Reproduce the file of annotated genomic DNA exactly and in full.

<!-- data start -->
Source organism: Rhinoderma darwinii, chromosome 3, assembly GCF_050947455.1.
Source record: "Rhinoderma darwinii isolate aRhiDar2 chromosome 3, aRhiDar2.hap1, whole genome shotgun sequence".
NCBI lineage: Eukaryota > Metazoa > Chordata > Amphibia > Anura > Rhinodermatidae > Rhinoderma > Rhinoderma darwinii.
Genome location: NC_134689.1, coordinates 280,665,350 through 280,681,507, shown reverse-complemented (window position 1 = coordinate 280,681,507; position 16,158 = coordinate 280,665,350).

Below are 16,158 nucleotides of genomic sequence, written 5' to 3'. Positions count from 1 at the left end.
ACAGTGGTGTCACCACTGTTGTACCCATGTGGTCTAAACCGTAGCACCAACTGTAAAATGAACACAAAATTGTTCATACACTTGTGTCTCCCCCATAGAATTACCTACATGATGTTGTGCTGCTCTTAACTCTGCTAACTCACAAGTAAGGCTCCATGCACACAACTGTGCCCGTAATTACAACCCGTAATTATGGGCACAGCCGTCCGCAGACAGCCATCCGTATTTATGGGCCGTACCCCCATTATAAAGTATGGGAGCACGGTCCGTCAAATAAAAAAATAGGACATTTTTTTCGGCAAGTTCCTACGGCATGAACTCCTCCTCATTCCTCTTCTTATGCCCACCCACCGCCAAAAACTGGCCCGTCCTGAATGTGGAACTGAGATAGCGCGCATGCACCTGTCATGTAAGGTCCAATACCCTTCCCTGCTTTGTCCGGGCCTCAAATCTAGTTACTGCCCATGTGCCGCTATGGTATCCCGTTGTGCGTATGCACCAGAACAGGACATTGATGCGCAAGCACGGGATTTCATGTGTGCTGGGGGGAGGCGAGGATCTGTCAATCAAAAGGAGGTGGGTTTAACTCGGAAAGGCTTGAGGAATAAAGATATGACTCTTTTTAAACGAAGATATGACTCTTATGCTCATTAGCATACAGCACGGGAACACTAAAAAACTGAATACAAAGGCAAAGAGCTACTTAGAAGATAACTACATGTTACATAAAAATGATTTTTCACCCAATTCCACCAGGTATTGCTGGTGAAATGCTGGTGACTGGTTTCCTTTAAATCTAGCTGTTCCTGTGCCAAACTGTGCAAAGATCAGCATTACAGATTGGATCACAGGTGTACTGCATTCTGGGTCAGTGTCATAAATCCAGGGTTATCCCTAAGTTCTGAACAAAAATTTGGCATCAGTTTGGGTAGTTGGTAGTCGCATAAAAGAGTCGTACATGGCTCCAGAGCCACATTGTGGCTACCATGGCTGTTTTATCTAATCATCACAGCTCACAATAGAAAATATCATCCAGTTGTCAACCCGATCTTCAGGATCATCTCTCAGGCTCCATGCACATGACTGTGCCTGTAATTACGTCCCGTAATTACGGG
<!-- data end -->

Source organism: Rhinoderma darwinii, chromosome 3, assembly GCF_050947455.1.
Source record: "Rhinoderma darwinii isolate aRhiDar2 chromosome 3, aRhiDar2.hap1, whole genome shotgun sequence".
NCBI lineage: Eukaryota > Metazoa > Chordata > Amphibia > Anura > Rhinodermatidae > Rhinoderma > Rhinoderma darwinii.
Genome location: NC_134689.1, coordinates 280,665,350 through 280,681,507, shown reverse-complemented (window position 1 = coordinate 280,681,507; position 16,158 = coordinate 280,665,350).

Below are 16,158 nucleotides of genomic sequence, written 5' to 3'. Positions count from 1 at the left end.
ACAGTGGTGTCACCACTGTTGTACCCATGTGGTCTAAACCGTAGCACCAACTGTAAAATGAACACAAAATTGTTCATACACTTGTGTCTCCCCCATAGAATTACCTACATGATGTTGTGCTGCTCTTAACTCTGCTAACTCACAAGTAAGGCTCCATGCACACAACTGTGCCCGTAATTACAACCCGTAATTATGGGCACAGCCGTCCGCAGACAGCCATCCGTATTTATGGGCCGTACCCCCATTATAAAGTATGGGAGCACGGTCCGTCAAATAAAAAAATAGGACATTTTTTTCGGCAAGTTCCTACGGCATGAACTCCTCCTCATTCCTCTTCTTATGCCCACCCACCGCCAAAAACTGGCCCGTCCTGAATGTGGAACTGAGATAGCGCGCATGCACCTGTCATGTAAGGTCCAATACCCTTCCCTGCTTTGTCCGGGCCTCAAATCTAGTTACTGCCCATGTGCCGCTATGGTATCCCGTTGTGCGTATGCACCAGAACAGGACATTGATGCGCAAGCACGGGATTTCATGTGTGCTGGGGGGAGGCGAGGATCTGTCAATCAAAAGGAGGTGGGTTTAACTCGGAAAGGCTTGAGGAATAAAGATATGACTCTTTTTAAACGAAGATATGACTCTTATGCTCATTAGCATACAGCACGGGAACACTAAAAAACTGAATACAAAGGCAAAGAGCTACTTAGAAGATAACTACATGTTACATAAAAATGATTTTTCACCCAATTCCACCAGGTATTGCTGGTGAAATGCTGGTGACTGGTTTCCTTTAAATCTAGCTGTTCCTGTGCCAAACTGTGCAAAGATCAGCATTACAGATTGGATCACAGGTGTACTGCATTCTGGGTCAGTGTCATAAATCCAGGGTTATCCCTAAGTTCTGAACAAAAATTTGGCATCAGTTTGGGTAGTTGGTAGTCGCATAAAAGAGTCGTACATGGCTCCAGAGCCACATTGTGGCTACCATGGCTGTTTTATCTAATCATCACAGCTCACAATAGAAAATATCATCCAGTTGTCAACCCGATCTTCAGGATCATCTCTCAGGCTCCATGCACATGACTGTGCCTGTAATTACGTCCCGTAATTACGGG